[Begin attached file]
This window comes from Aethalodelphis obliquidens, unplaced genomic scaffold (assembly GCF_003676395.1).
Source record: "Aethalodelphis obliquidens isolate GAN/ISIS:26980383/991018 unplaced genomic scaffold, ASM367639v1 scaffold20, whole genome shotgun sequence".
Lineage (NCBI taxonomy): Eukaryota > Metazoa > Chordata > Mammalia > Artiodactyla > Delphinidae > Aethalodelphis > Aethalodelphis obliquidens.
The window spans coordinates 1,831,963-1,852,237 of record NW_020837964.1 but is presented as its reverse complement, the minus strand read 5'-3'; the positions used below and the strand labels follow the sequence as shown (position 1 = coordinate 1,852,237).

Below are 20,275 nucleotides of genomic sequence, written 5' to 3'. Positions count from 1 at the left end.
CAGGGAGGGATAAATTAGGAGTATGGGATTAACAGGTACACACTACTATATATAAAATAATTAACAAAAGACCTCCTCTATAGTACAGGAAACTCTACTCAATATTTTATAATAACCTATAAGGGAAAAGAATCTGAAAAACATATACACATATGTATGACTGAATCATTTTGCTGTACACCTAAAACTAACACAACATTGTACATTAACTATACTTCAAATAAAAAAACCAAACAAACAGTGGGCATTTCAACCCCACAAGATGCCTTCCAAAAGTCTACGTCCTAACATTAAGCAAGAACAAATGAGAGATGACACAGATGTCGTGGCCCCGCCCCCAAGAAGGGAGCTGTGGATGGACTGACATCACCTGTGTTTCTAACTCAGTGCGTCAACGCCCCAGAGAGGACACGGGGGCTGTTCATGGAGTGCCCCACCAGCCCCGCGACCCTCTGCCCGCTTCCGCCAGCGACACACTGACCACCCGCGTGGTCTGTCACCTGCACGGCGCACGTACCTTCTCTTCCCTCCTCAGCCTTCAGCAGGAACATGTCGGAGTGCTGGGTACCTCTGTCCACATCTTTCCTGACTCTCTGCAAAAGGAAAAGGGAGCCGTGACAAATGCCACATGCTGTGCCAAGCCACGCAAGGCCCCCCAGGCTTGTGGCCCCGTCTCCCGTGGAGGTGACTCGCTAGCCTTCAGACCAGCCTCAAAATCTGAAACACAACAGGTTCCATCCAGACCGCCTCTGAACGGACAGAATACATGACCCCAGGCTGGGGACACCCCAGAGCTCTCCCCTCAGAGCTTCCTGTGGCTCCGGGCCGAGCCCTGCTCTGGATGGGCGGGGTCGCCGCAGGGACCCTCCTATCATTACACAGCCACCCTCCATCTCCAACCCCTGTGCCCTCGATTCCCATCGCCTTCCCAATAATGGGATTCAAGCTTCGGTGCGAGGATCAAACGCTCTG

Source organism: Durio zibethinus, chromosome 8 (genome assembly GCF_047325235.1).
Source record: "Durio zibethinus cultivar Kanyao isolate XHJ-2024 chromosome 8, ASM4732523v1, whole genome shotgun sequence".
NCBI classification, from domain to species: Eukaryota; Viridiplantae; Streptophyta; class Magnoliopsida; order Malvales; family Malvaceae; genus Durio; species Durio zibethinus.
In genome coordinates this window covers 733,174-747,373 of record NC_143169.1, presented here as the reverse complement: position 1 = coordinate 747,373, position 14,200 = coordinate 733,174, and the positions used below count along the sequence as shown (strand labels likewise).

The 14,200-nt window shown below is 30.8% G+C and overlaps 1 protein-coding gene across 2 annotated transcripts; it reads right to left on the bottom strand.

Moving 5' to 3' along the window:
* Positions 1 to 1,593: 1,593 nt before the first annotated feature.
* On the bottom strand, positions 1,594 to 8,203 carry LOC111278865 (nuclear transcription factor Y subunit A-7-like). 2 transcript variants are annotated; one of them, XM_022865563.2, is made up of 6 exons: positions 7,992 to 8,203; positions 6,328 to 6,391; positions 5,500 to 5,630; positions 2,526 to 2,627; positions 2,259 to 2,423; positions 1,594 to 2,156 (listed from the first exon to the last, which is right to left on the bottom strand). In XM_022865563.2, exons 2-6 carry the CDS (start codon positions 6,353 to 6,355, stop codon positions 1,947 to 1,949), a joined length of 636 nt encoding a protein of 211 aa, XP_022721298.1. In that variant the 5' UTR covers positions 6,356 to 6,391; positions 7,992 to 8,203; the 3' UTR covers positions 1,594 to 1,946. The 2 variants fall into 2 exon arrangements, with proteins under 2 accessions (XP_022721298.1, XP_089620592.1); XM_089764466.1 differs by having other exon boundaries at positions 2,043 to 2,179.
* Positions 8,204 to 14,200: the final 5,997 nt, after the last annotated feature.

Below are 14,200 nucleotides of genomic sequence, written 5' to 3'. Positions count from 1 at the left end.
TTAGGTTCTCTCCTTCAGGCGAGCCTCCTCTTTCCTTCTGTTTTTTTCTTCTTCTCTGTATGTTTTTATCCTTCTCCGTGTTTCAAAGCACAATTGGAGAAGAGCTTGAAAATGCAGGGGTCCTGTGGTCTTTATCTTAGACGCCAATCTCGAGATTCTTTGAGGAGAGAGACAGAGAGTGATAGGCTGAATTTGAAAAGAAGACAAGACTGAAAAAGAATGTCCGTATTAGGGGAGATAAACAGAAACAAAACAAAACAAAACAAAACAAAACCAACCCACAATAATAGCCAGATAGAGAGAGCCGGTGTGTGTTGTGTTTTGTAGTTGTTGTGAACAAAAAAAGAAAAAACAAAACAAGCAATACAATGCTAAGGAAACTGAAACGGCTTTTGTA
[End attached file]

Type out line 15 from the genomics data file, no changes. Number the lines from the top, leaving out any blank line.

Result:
* Positions 8,204 to 14,200: the final 5,997 nt, after the last annotated feature.